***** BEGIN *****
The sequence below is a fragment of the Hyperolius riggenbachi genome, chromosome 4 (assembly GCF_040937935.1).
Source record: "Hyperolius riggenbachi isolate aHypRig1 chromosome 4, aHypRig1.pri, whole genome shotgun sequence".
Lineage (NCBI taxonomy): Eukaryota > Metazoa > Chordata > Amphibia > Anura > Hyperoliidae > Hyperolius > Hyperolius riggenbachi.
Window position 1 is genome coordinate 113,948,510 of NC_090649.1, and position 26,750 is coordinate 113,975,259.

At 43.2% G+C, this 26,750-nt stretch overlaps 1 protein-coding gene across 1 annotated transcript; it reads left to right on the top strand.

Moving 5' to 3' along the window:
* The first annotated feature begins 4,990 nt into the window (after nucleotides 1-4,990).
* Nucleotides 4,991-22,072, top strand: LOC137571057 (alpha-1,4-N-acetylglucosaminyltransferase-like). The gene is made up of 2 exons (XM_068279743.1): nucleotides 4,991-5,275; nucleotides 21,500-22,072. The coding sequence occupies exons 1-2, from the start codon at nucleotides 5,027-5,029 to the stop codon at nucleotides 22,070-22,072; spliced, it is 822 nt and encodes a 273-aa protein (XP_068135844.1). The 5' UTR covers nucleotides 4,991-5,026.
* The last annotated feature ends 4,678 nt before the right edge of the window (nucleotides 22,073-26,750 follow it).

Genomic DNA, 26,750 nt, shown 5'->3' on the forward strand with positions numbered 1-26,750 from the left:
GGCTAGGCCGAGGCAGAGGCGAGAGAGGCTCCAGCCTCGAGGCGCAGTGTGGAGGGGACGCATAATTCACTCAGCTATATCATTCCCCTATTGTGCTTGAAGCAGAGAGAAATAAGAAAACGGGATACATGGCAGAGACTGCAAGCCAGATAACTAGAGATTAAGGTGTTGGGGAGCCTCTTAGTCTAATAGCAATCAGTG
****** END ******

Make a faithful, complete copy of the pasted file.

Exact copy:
The sequence below is a fragment of the Hyperolius riggenbachi genome, chromosome 4 (assembly GCF_040937935.1).
Source record: "Hyperolius riggenbachi isolate aHypRig1 chromosome 4, aHypRig1.pri, whole genome shotgun sequence".
Lineage (NCBI taxonomy): Eukaryota > Metazoa > Chordata > Amphibia > Anura > Hyperoliidae > Hyperolius > Hyperolius riggenbachi.
Window position 1 is genome coordinate 113,948,510 of NC_090649.1, and position 26,750 is coordinate 113,975,259.

At 43.2% G+C, this 26,750-nt stretch overlaps 1 protein-coding gene across 1 annotated transcript; it reads left to right on the top strand.

Moving 5' to 3' along the window:
* The first annotated feature begins 4,990 nt into the window (after nucleotides 1-4,990).
* Nucleotides 4,991-22,072, top strand: LOC137571057 (alpha-1,4-N-acetylglucosaminyltransferase-like). The gene is made up of 2 exons (XM_068279743.1): nucleotides 4,991-5,275; nucleotides 21,500-22,072. The coding sequence occupies exons 1-2, from the start codon at nucleotides 5,027-5,029 to the stop codon at nucleotides 22,070-22,072; spliced, it is 822 nt and encodes a 273-aa protein (XP_068135844.1). The 5' UTR covers nucleotides 4,991-5,026.
* The last annotated feature ends 4,678 nt before the right edge of the window (nucleotides 22,073-26,750 follow it).

Genomic DNA, 26,750 nt, shown 5'->3' on the forward strand with positions numbered 1-26,750 from the left:
GGCTAGGCCGAGGCAGAGGCGAGAGAGGCTCCAGCCTCGAGGCGCAGTGTGGAGGGGACGCATAATTCACTCAGCTATATCATTCCCCTATTGTGCTTGAAGCAGAGAGAAATAAGAAAACGGGATACATGGCAGAGACTGCAAGCCAGATAACTAGAGATTAAGGTGTTGGGGAGCCTCTTAGTCTAATAGCAATCAGTG